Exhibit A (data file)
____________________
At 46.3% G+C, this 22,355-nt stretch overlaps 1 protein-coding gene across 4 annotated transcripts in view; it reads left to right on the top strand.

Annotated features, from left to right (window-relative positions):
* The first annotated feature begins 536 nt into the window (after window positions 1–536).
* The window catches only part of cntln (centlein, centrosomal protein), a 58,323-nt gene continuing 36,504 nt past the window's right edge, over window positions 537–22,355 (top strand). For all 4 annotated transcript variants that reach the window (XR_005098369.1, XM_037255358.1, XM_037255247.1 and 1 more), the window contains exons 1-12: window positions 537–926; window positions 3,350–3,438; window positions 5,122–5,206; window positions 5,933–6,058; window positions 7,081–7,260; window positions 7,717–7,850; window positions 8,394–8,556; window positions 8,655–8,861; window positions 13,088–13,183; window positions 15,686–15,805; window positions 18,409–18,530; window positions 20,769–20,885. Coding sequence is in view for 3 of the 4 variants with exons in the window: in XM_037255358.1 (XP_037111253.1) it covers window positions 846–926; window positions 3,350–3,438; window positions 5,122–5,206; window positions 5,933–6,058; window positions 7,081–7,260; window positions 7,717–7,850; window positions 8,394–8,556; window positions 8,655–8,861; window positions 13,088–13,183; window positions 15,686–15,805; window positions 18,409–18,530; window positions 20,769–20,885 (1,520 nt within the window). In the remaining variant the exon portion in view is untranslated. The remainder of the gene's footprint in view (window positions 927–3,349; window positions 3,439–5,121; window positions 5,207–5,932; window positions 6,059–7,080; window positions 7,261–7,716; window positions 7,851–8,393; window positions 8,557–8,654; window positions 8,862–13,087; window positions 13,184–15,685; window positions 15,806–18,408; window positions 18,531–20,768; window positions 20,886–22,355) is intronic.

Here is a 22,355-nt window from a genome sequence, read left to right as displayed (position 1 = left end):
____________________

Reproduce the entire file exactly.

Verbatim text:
At 46.3% G+C, this 22,355-nt stretch overlaps 1 protein-coding gene across 4 annotated transcripts in view; it reads left to right on the top strand.

Annotated features, from left to right (window-relative positions):
* The first annotated feature begins 536 nt into the window (after window positions 1–536).
* The window catches only part of cntln (centlein, centrosomal protein), a 58,323-nt gene continuing 36,504 nt past the window's right edge, over window positions 537–22,355 (top strand). For all 4 annotated transcript variants that reach the window (XR_005098369.1, XM_037255358.1, XM_037255247.1 and 1 more), the window contains exons 1-12: window positions 537–926; window positions 3,350–3,438; window positions 5,122–5,206; window positions 5,933–6,058; window positions 7,081–7,260; window positions 7,717–7,850; window positions 8,394–8,556; window positions 8,655–8,861; window positions 13,088–13,183; window positions 15,686–15,805; window positions 18,409–18,530; window positions 20,769–20,885. Coding sequence is in view for 3 of the 4 variants with exons in the window: in XM_037255358.1 (XP_037111253.1) it covers window positions 846–926; window positions 3,350–3,438; window positions 5,122–5,206; window positions 5,933–6,058; window positions 7,081–7,260; window positions 7,717–7,850; window positions 8,394–8,556; window positions 8,655–8,861; window positions 13,088–13,183; window positions 15,686–15,805; window positions 18,409–18,530; window positions 20,769–20,885 (1,520 nt within the window). In the remaining variant the exon portion in view is untranslated. The remainder of the gene's footprint in view (window positions 927–3,349; window positions 3,439–5,121; window positions 5,207–5,932; window positions 6,059–7,080; window positions 7,261–7,716; window positions 7,851–8,393; window positions 8,557–8,654; window positions 8,862–13,087; window positions 13,184–15,685; window positions 15,806–18,408; window positions 18,531–20,768; window positions 20,886–22,355) is intronic.

Here is a 22,355-nt window from a genome sequence, read left to right as displayed (position 1 = left end):